Creating a fairer Britain
01 October 2012
The Equality and Human Rights Commission welcomes the ban on age discrimination in services which comes into force today in England, Wales and Scotland.
Evidence gathered by the Commission shows older people suffer discrimination due to their age, their treatment being based on stereotypes around their age, rather than as individuals.
This includes not receiving support to allow them to take part in local community activities; support which was available to younger people. In another case, an 84-year-old man waiting for an urgent operation claimed he was told that he'd been put at the bottom of a six-month waiting list and that any cancellations would go to a younger person.
The 2010 Equality Act, makes it unlawful for any organisation providing a private or public service to discriminate against, harass or victimise an adult because of their age, and covers younger as well as older adults.
Members and guests of clubs and associations and anyone at the receiving end of 'public functions'; such as tax collection will also be protected.
The ban is not absolute. Age-differentiated treatment will be allowed if it is covered by one of the exceptions introduced into the Equality Act. If no exception applies, service providers may be able to show that it's 'objectively justifiable' to treat people differently because of their age.
John Wadham, General Counsel at the Equality and Human Rights Commission, said:
"The new ban on age discrimination in services is a significant change in the law; one that the Commission has always supported.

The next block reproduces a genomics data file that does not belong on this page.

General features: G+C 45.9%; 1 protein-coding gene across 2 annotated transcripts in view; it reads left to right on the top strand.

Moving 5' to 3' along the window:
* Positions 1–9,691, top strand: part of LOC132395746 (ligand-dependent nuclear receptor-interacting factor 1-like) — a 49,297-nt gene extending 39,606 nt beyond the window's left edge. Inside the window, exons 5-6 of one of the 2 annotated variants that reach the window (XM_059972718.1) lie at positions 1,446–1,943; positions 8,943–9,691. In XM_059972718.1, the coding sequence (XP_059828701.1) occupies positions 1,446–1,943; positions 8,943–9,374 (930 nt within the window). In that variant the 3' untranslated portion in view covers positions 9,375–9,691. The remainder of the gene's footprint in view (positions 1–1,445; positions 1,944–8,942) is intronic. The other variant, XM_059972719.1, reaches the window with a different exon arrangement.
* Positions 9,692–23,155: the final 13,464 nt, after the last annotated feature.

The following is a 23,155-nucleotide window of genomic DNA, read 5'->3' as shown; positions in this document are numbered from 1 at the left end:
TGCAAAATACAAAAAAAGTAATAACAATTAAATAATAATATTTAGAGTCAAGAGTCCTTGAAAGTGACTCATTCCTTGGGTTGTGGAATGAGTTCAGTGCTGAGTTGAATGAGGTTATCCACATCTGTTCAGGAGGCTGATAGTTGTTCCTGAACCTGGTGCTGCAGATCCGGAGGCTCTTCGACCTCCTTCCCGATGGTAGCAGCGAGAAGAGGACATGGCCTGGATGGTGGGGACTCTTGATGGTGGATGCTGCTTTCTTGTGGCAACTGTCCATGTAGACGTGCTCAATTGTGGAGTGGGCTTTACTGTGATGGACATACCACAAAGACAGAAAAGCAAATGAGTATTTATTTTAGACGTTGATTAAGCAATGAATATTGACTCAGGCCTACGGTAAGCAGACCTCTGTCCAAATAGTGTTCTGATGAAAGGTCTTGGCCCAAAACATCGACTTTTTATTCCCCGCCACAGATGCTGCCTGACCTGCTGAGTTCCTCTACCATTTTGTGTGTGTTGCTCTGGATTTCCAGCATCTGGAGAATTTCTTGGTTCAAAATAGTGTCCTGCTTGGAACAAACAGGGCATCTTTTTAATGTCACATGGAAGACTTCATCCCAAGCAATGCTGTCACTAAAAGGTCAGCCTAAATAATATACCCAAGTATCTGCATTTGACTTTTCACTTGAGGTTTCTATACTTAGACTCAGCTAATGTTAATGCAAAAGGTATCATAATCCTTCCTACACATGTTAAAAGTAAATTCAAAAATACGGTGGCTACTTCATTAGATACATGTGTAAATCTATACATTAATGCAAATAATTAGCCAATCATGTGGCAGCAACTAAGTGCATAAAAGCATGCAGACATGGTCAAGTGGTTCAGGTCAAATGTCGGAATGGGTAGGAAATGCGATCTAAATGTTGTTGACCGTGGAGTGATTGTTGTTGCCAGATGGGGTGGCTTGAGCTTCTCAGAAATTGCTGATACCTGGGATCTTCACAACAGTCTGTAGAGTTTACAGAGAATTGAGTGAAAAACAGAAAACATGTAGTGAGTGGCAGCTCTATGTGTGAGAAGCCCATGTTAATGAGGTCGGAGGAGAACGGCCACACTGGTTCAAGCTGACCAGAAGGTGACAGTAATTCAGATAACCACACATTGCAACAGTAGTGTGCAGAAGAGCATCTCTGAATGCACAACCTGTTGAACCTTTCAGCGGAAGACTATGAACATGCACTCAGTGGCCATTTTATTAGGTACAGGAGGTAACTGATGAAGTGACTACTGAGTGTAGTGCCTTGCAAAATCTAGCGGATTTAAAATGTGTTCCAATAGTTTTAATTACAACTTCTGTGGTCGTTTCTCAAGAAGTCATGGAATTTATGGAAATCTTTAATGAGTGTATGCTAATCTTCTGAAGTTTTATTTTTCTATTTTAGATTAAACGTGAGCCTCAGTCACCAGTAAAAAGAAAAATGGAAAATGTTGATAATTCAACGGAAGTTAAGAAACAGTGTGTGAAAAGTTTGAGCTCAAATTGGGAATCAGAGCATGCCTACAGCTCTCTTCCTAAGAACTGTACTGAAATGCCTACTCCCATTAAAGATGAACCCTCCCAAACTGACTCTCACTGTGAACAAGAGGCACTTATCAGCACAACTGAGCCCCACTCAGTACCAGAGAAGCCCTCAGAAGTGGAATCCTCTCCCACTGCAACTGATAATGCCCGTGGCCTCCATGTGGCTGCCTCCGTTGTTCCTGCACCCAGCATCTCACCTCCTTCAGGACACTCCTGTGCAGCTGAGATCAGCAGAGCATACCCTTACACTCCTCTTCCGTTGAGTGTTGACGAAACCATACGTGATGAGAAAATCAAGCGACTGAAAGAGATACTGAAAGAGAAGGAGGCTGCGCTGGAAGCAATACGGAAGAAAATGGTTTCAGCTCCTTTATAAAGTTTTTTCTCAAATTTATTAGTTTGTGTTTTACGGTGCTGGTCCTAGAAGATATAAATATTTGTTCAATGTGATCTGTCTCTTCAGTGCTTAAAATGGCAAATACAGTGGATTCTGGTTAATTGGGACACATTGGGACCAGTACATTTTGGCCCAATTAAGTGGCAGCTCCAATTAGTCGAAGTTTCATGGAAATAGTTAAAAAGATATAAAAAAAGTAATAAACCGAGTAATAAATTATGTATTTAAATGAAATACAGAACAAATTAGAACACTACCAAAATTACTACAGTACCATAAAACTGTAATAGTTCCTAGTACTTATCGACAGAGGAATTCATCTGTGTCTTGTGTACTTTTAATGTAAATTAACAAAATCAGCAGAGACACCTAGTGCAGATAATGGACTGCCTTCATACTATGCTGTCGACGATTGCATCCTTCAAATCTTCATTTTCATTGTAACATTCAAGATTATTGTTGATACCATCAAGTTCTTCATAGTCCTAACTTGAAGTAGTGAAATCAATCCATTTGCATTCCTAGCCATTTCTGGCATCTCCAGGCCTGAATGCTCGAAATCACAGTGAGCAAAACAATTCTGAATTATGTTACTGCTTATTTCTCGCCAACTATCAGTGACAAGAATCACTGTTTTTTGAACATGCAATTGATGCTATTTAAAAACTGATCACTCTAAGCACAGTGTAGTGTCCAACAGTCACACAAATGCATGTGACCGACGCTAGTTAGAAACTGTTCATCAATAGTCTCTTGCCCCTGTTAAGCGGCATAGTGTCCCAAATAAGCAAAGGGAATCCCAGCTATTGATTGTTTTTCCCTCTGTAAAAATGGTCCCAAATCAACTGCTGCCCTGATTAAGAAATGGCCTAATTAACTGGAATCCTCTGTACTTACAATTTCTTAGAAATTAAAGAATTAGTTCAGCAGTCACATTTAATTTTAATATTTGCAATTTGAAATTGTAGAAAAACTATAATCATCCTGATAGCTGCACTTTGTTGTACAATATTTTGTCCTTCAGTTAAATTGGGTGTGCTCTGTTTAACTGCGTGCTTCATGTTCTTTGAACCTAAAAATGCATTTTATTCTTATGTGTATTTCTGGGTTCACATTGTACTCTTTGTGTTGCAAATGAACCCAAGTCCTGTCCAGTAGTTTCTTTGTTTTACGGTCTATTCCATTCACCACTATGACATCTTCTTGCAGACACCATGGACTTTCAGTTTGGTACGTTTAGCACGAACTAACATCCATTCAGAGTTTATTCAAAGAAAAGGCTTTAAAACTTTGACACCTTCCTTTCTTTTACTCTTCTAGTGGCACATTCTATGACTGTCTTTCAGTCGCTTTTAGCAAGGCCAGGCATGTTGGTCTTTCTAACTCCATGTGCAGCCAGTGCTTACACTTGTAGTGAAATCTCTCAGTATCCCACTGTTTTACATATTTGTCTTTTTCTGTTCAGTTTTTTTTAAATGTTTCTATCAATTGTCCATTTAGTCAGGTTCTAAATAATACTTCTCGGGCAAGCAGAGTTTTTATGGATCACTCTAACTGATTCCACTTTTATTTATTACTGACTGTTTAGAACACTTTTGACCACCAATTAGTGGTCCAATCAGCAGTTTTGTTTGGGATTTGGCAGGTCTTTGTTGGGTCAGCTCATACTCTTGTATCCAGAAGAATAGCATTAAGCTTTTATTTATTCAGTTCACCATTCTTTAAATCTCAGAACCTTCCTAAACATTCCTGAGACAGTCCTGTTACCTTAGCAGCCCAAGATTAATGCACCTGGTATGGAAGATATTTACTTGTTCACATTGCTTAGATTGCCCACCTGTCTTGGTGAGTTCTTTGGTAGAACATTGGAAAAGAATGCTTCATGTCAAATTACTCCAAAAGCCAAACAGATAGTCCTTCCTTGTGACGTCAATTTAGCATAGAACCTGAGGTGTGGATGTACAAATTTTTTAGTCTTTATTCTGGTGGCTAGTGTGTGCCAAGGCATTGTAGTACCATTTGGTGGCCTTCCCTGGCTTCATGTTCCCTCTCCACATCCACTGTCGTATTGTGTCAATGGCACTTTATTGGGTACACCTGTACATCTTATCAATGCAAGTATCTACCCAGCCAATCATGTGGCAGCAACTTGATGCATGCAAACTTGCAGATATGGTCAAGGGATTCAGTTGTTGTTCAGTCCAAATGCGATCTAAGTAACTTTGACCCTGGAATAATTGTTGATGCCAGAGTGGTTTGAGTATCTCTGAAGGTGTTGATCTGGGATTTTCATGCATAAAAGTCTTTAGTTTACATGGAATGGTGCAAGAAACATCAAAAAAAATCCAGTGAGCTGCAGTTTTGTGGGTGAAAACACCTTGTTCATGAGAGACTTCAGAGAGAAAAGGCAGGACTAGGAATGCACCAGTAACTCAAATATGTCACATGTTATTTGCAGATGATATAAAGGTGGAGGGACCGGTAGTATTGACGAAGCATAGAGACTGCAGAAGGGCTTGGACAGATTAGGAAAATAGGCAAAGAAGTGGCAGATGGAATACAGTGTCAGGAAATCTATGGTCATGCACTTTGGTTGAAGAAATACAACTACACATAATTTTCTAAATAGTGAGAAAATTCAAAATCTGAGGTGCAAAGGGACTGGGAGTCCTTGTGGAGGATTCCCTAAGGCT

"Most types of beneficial age-based treatment can still continue and many businesses won't need to change their practices. However, everyone should be aware of the fact that the ban has now come into effect.
"Over the next few months, the Commission will be publishing guidance and working with businesses, public bodies and individuals to explain the new regulations."
For more press information contact the Commission’s media office on 020 3117 0255, out of hours 07767 272 818.
The main exceptions to the new ban on age discrimination in services, public functions and associations cover:
There are no special exceptions for health and social care. In these sectors, any age-based treatment must be objectively justified.
Age discrimination in employment and vocational training has been unlawful since October 2006. These age provisions are now consolidated into the Equality Act 2010. http://www.equalityhumanrights.com/advice-and-guidance/your-rights/age/new-law-to-ban-age-discrimination-in-services-public-functions-and-associations-with-exceptions/
The Commission’s inquiry into older people and human rights in home care (‘Close to home’) found evidence of age discrimination in home care services. One of the inquiry’s recommendations was that the ban on age discrimination in services should be brought into effect as soon as possible. http://www.equalityhumanrights.com/legal-and-policy/inquiries-and-assessments/inquiry-into-home-care-of-older-people/close-to-home-report/
On 14 December 1990, the United Nations General Assembly designated 1 October the International Day of Older Persons. The day aims to raise awareness of the impact of an ageing population and the need to ensure that people can grow old with dignity and continue to participate in society as citizens with full rights. The theme of this year’s International Day of Older Persons is: "Longevity: Shaping the Future". http://www.un.org/en/events/olderpersonsday/
The Equality and Human Rights Commission is a statutory body established under the Equality Act 2006. It took over the responsibilities of Commission for Racial Equality, Disability Rights Commission and Equal Opportunities Commission. It is the independent advocate for equality and human rights in Britain. It aims to reduce inequality, eliminate discrimination, strengthen good relations between people, and promote and protect human rights. The Commission enforces equality legislation on age, disability, gender reassignment, marriage and civil partnership, pregnancy and maternity, race, religion or belief, sex, sexual orientation. It encourages compliance with the Human Rights Act and is recognised by the UN as an ‘A status’ National Human Rights Institute. It also gives advice and guidance to businesses, the voluntary and public sectors, and to individuals.